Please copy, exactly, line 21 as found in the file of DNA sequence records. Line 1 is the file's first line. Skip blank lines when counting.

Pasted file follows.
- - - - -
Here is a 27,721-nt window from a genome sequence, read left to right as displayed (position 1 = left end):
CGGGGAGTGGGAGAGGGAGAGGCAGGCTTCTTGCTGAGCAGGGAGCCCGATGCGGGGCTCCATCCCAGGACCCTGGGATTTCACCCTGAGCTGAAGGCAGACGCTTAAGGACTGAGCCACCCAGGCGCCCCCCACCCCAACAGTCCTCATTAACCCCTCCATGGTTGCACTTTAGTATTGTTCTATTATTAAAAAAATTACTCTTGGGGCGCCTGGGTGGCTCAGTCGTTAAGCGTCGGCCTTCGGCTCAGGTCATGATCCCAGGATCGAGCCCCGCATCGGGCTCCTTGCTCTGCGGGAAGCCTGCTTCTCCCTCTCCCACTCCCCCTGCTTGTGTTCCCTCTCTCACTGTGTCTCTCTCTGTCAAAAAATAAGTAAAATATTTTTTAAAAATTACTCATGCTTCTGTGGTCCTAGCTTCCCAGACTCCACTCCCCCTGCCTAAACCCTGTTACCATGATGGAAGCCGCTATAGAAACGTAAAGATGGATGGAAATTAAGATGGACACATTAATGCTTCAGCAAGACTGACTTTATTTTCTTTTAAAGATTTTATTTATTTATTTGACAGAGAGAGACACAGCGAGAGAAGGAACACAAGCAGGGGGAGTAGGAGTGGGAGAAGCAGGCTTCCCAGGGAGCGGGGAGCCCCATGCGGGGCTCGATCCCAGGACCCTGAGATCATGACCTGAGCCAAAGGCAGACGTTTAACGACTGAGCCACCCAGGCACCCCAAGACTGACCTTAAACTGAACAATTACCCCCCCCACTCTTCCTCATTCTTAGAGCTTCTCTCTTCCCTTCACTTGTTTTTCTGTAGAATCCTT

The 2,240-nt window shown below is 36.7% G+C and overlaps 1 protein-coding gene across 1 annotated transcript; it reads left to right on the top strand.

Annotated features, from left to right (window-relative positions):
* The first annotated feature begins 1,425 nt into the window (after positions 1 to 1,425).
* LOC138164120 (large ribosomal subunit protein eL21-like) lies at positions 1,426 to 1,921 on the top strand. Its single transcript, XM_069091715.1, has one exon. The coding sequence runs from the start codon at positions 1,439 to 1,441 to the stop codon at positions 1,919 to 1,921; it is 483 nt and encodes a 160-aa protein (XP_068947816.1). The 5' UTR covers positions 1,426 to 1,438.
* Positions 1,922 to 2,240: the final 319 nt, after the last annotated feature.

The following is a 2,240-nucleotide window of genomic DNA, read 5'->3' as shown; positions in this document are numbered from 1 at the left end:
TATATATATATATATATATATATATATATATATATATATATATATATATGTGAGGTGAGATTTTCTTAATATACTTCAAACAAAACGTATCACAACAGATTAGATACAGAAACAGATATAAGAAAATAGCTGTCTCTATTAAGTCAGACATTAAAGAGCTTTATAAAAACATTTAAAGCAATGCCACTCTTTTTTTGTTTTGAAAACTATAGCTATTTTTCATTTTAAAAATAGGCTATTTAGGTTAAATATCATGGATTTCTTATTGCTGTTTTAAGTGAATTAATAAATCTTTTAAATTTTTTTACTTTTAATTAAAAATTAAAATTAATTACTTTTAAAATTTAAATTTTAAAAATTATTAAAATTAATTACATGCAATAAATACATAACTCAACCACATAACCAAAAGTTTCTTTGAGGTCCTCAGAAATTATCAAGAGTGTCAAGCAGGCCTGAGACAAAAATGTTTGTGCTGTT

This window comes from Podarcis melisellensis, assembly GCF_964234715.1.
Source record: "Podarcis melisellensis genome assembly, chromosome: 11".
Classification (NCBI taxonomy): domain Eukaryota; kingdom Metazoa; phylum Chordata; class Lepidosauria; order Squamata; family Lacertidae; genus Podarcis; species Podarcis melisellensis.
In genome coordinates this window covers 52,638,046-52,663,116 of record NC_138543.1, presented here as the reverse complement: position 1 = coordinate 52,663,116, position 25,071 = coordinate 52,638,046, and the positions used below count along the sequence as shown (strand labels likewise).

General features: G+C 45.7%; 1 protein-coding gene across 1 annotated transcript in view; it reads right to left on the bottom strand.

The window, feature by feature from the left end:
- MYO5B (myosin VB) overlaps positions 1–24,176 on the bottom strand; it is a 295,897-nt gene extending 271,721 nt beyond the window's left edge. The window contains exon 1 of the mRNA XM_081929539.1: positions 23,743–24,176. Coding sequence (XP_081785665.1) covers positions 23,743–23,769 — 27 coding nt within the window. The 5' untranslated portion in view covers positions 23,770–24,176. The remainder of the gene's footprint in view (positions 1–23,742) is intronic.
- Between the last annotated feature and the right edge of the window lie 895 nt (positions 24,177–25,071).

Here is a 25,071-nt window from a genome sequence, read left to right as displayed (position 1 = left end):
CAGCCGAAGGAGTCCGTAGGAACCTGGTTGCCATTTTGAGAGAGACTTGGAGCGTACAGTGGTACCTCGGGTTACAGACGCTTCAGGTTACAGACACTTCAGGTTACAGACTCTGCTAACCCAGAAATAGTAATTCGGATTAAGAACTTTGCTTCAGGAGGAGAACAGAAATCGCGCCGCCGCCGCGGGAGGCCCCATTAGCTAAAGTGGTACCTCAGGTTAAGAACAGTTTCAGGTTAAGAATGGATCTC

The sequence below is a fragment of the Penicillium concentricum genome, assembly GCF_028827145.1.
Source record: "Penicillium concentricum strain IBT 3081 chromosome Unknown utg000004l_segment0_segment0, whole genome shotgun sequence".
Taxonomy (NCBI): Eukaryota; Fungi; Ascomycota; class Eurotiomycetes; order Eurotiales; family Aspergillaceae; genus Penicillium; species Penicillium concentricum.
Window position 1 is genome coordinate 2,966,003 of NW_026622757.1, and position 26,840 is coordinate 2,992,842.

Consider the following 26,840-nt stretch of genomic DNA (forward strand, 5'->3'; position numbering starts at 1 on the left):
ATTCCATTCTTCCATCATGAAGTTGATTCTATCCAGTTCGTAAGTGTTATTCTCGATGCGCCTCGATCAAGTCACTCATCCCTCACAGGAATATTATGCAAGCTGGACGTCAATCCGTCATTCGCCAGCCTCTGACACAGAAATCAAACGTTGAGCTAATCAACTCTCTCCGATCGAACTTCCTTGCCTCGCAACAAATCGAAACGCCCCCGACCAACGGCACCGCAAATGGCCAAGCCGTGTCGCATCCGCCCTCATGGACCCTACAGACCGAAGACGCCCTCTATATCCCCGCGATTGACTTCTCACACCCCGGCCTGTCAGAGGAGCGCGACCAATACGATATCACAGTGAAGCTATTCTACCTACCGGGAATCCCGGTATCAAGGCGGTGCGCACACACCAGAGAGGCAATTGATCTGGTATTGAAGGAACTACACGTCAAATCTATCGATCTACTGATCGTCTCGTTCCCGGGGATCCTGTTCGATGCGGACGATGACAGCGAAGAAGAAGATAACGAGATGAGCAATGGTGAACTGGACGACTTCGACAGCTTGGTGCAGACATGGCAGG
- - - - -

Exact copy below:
Source record: "Penicillium concentricum strain IBT 3081 chromosome Unknown utg000004l_segment0_segment0, whole genome shotgun sequence".